the finish of glass.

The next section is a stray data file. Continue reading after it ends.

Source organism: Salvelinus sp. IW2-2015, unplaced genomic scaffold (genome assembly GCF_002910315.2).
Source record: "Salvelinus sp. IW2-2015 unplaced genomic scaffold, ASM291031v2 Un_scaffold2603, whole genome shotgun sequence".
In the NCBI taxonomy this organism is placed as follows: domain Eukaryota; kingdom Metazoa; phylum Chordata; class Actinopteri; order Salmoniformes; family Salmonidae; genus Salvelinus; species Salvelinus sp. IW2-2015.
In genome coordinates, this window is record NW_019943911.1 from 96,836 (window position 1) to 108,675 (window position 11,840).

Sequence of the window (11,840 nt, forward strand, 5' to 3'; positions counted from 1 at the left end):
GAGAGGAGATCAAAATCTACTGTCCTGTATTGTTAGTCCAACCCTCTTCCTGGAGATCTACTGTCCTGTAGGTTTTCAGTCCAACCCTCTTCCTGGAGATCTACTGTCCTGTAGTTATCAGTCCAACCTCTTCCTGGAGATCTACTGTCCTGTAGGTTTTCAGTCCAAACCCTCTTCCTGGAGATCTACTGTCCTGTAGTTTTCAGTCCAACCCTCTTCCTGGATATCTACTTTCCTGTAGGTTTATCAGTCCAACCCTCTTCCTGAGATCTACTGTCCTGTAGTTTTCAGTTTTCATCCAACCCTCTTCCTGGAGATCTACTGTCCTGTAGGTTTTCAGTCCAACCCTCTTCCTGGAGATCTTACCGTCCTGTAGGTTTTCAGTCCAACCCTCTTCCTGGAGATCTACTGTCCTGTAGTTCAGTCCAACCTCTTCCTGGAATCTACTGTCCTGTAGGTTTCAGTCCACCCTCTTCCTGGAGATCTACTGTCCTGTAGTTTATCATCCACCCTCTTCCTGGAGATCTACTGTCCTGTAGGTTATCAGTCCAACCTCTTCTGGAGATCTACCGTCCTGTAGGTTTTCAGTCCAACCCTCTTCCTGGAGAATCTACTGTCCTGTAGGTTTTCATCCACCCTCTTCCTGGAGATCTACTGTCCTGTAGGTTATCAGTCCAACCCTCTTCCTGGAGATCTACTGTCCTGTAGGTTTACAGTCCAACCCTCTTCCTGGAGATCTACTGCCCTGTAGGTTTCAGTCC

There was this boat that once set out to sea carrying nothing but harpoons. No rope. No food. Just a boat full of harpoons charging with confidence over low rolling waves, as it split history in a voyage north. The earth looked spherical and round hovering above a talon of a bow that was indifferent towards any thoughts of the past. Its loan passenger was a woman that watched a receding wake and would ever-so-casually reach over and toss a harpoon into a thoughtless void. Or maybe a void that was like the past, where if she stared long enough, any image at all would come billowing forward, and she would then pretend that it was actually something the void itself created. But a sea is a plane of something unbroken; the void is just something that each harpoon makes her think she is participating in. And like an arrhythmic clock she casually tosses these harpoons from a ship with purpose, where the sunrise and sunset nuzzle each other like old dogs on an even older owner’s legs, folded around a point where all time, she remembered, once stood still.